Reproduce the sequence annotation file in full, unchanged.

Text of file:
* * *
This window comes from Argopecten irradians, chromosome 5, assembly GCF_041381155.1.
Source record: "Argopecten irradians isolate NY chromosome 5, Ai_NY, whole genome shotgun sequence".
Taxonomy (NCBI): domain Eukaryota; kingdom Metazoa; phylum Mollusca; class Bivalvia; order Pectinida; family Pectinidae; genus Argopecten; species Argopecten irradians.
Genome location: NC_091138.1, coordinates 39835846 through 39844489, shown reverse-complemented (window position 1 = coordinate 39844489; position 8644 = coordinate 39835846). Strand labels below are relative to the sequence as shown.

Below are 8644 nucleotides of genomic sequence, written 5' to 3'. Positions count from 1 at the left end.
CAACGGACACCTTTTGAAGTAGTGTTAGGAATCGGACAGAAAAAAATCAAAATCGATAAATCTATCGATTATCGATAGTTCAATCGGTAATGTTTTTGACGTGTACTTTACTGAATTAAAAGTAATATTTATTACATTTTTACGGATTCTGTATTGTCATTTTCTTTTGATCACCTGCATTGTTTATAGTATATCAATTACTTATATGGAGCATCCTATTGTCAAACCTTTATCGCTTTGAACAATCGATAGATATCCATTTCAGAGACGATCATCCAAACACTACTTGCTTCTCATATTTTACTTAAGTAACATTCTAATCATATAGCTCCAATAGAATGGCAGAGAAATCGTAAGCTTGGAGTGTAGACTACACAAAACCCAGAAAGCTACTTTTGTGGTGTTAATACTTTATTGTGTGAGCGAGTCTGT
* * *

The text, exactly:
This window comes from Argopecten irradians, chromosome 5, assembly GCF_041381155.1.
Source record: "Argopecten irradians isolate NY chromosome 5, Ai_NY, whole genome shotgun sequence".
Taxonomy (NCBI): domain Eukaryota; kingdom Metazoa; phylum Mollusca; class Bivalvia; order Pectinida; family Pectinidae; genus Argopecten; species Argopecten irradians.
Genome location: NC_091138.1, coordinates 39835846 through 39844489, shown reverse-complemented (window position 1 = coordinate 39844489; position 8644 = coordinate 39835846). Strand labels below are relative to the sequence as shown.

Below are 8644 nucleotides of genomic sequence, written 5' to 3'. Positions count from 1 at the left end.
CAACGGACACCTTTTGAAGTAGTGTTAGGAATCGGACAGAAAAAAATCAAAATCGATAAATCTATCGATTATCGATAGTTCAATCGGTAATGTTTTTGACGTGTACTTTACTGAATTAAAAGTAATATTTATTACATTTTTACGGATTCTGTATTGTCATTTTCTTTTGATCACCTGCATTGTTTATAGTATATCAATTACTTATATGGAGCATCCTATTGTCAAACCTTTATCGCTTTGAACAATCGATAGATATCCATTTCAGAGACGATCATCCAAACACTACTTGCTTCTCATATTTTACTTAAGTAACATTCTAATCATATAGCTCCAATAGAATGGCAGAGAAATCGTAAGCTTGGAGTGTAGACTACACAAAACCCAGAAAGCTACTTTTGTGGTGTTAATACTTTATTGTGTGAGCGAGTCTGT